Dialogue on Vegan Ethics: John Kinsella and Tracy Ryan

JK: I became a vegan almost 16 years ago. I’d been a vegetarian for a short while before that but the logic of the action caught up with me pretty fast. Once flesh went, it seemed obvious to get rid of milk and eggs – I was actually living on a dairy farm at the time with my brother and then-partner. My brother said that given the torture that was all around us, it seemed hypocritical to utilise animal products in any way. We all became vegan that night. I had spent some time in India before that, and had been impressed by Jainism. But this was a tenuous link. A consciousness of the exploitative nature of living as an omnivore had long crossed my mind. I knew it but didn’t want to face it. As with many issues at the stage of my life, I hid behind substance abuse. Six years ago I gave up all intoxicating and toxifying substances. For years while eating no animal products, and wearing no animal products, I had smoked tobacco and drunk alcohol that I know today was made utilising animal by-products. I gave up tailor-made cigarettes long before rollie tobacco in an effort to overcome the problems, and never drank alcohol that I knew had animal products in it – beer with isinglass, Guinness with gelatin, and so on. But I knew if I looked deeper I’d find animal testing and other by-products. A bit like knowing some sugars are purified using bone charcoal. So giving up was a coming to grips with my own issues of addictions and facing up to compartmentalised hypocrisies. Some vegans avoid issues by avoiding self-investigation. We do the best that we can, but are always aware something is there – be it in car tyres, or in the carpet we walk on. But we must do our best to overcome these issues, and not give in to them. We go as far as we realistically can. Realistically shouldn’t be a word just for making it easy. I am genuine about this.

TR: Yes, it’s a spectrum along which we move, and I’m constantly discovering things I didn’t know before, even after more than six years of veganism. For me (and I think for you too) it isn’t a matter of striving to “find one more thing” to avoid, but simply adjusting my behaviour and habits as I discover things. An example would be the one you mention regarding sugar. It didn’t strongly become an issue for me until we came to the USA, where I could not take for granted that the sugar was vegan. Now that will affect my processes of checking, wherever I happen to be. I’ve read things on vegan webpages where people say it’s too extreme to check every little thing – if we went that far we would have to stop eating veggies, since insects die when the crops are harvested. But that seems to me to be missing the point. I can’t avoid eating altogether: I can avoid certain other things. It just seems to me that for vegans, that’s a non-argument. Similar to when defensive meat-eaters say, “But what if vegetables feel pain?” If veggies do feel pain, then meat-eaters are causing it to way more of them than vegans, since they eat the creatures who also eat plants… It seems to me that most of these non-arguments arise because people want to distract themselves from what veganism is actually saying. I sense this because I was like that too – there must be ways in which I still am.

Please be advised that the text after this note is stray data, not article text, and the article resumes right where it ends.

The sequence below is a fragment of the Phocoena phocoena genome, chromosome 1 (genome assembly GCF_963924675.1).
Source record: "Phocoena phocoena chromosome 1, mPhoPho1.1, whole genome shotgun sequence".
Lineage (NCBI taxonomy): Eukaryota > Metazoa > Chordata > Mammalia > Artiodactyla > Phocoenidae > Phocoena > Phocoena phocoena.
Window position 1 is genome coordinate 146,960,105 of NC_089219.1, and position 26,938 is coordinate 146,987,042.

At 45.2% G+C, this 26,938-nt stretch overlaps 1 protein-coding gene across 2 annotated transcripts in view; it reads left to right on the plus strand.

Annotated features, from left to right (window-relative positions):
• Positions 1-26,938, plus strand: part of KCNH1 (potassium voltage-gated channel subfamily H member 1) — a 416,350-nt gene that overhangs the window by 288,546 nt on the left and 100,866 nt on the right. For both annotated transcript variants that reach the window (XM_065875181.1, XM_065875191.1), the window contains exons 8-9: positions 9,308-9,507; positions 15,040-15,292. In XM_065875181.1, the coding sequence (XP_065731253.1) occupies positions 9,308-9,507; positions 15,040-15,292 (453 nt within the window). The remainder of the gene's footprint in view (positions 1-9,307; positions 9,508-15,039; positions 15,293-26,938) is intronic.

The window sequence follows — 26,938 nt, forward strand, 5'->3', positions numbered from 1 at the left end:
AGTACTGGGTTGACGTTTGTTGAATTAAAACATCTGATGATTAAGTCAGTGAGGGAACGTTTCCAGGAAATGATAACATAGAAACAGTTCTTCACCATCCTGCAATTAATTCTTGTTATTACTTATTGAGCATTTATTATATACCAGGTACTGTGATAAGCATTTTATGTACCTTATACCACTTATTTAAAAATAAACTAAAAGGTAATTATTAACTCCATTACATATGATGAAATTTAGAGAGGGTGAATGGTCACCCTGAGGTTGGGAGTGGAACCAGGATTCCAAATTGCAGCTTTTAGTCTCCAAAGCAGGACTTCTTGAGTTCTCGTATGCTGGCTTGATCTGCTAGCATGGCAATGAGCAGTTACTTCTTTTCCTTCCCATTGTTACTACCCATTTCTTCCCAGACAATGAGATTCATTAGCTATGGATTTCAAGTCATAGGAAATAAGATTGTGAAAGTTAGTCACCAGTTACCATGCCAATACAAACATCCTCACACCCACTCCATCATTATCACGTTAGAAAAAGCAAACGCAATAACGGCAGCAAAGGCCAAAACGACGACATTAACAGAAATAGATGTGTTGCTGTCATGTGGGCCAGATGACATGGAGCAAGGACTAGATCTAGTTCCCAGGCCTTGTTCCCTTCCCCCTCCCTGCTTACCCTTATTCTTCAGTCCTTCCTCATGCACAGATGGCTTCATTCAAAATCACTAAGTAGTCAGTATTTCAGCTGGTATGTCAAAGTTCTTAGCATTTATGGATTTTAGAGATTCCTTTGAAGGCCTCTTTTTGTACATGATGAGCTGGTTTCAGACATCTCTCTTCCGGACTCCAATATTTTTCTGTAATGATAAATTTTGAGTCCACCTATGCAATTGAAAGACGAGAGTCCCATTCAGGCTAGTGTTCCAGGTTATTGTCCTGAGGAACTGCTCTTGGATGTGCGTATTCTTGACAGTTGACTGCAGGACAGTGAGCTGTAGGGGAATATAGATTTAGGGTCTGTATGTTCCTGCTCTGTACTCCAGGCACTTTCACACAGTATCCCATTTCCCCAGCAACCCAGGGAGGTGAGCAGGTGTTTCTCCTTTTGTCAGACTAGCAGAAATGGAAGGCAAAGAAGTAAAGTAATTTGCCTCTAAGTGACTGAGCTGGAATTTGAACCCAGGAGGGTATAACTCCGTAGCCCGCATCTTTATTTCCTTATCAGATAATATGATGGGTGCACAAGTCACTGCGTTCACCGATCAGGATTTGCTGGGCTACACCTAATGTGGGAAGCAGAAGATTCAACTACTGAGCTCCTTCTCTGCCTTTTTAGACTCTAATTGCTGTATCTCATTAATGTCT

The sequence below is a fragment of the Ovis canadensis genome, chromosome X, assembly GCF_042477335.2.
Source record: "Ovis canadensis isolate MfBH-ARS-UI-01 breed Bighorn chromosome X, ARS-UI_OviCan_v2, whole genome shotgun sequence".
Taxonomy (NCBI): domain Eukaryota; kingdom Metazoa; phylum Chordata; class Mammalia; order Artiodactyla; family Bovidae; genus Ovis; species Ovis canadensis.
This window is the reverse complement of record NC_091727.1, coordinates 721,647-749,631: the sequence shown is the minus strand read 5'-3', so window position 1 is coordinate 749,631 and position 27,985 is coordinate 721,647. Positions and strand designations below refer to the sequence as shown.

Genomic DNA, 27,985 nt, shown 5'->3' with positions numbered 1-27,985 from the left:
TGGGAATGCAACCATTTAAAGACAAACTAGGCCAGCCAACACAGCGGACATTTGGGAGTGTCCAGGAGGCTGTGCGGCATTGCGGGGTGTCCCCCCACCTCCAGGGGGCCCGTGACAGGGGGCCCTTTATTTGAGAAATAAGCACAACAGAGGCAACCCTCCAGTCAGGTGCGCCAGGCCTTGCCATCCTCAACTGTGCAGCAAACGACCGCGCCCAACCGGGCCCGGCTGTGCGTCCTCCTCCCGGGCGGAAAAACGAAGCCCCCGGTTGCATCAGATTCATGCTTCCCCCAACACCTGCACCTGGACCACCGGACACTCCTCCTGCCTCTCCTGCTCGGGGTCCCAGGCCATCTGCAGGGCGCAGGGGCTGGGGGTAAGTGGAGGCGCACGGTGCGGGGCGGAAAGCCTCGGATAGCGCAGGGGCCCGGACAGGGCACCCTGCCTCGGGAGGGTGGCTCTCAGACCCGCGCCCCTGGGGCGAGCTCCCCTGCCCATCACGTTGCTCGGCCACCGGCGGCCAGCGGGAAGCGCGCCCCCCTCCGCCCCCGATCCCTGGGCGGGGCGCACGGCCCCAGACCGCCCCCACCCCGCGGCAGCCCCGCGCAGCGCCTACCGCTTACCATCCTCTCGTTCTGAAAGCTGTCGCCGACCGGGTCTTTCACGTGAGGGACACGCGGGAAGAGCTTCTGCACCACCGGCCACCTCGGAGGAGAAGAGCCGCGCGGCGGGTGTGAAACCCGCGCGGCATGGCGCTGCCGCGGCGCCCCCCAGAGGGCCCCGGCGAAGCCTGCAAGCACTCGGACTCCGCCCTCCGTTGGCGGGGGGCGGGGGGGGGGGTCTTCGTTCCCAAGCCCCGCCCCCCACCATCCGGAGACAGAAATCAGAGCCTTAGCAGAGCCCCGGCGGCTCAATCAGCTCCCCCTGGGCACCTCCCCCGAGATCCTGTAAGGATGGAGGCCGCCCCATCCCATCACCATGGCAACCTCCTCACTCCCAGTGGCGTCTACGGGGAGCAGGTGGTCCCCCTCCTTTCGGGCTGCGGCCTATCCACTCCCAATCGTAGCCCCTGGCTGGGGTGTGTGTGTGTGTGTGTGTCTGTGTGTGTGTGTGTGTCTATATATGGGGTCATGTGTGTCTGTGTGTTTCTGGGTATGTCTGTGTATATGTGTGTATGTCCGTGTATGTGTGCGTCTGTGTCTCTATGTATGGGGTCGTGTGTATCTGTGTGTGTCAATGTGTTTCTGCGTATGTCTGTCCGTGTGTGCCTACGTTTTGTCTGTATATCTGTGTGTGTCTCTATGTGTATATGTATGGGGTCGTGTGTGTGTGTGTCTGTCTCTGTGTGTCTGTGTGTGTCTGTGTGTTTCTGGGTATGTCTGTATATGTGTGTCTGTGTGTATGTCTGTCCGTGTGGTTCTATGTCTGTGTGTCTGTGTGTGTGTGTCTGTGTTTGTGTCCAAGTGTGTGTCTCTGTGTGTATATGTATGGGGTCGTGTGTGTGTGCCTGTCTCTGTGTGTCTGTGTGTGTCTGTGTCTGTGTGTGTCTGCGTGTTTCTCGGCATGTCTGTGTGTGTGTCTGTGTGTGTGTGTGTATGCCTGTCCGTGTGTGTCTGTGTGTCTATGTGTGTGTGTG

I can remember as a teenager, when I was a meat-eater, thinking a veggie friend of my mother’s was so extreme, “doesn’t she know meat-eating is natural to us” etc, because I accepted that what I was brought up to do was the natural thing! Also, I had read a lot of “science” on the subject and it all seemed to say that we needed meat for protein (it always ignored the other protein sources, as if they were trivial) and anyway there was B12, and that couldn’t be gotten around. So I thought.

Now, of course, I know that, like most “knowledge”, these supposed facts are produced from certain beliefs – science proves what you want it to, a lot of the time, and this is particularly true of dietary studies: people find what they are looking for. It’s much more generally accepted now, though that, at the very least, frequent eating of meat is bad for you.

Notice how I tried to avoid the issues by words like “natural” and by focussing on dietary matters as an excuse. I was raised to think cruelty to animals was wrong, but not to see eating them as part of this cruelty. My family certainly would have said that factory farming conditions were cruel, and tried to buy more “ethically” within their own system of understanding – e.g. free-range eggs. But we were not inclined to question the eating of the eggs in the first place, or the idea that the chickens or other animals were “for” us in this way.

It was not until I had surgery at the age of 25 and suddenly saw my own flesh as possible “meat”, cut and stitched and right in front of me, that I even thought about being vegetarian. And for the next 5 or 6 years I wavered from that position (coinciding with a green or “environmentalist” obsession; I became an avid recycler, afraid of what was happening to the earth) to one of “semi-veg” as I then saw it, what I would now see on my own part as hypocritical avoidance in order to please others, because it was socially difficult to refuse what they ate. I think all this was still too emotive and psychologically-driven, rather than rationally decided upon, to work consistently, though I can see too that it’s better to do some of these things than none of them. I see vegetarianism as a step in the right direction, that’s for sure, and even lessening meat consumption means that much less damage done. But I would no longer see these as valid positions for myself.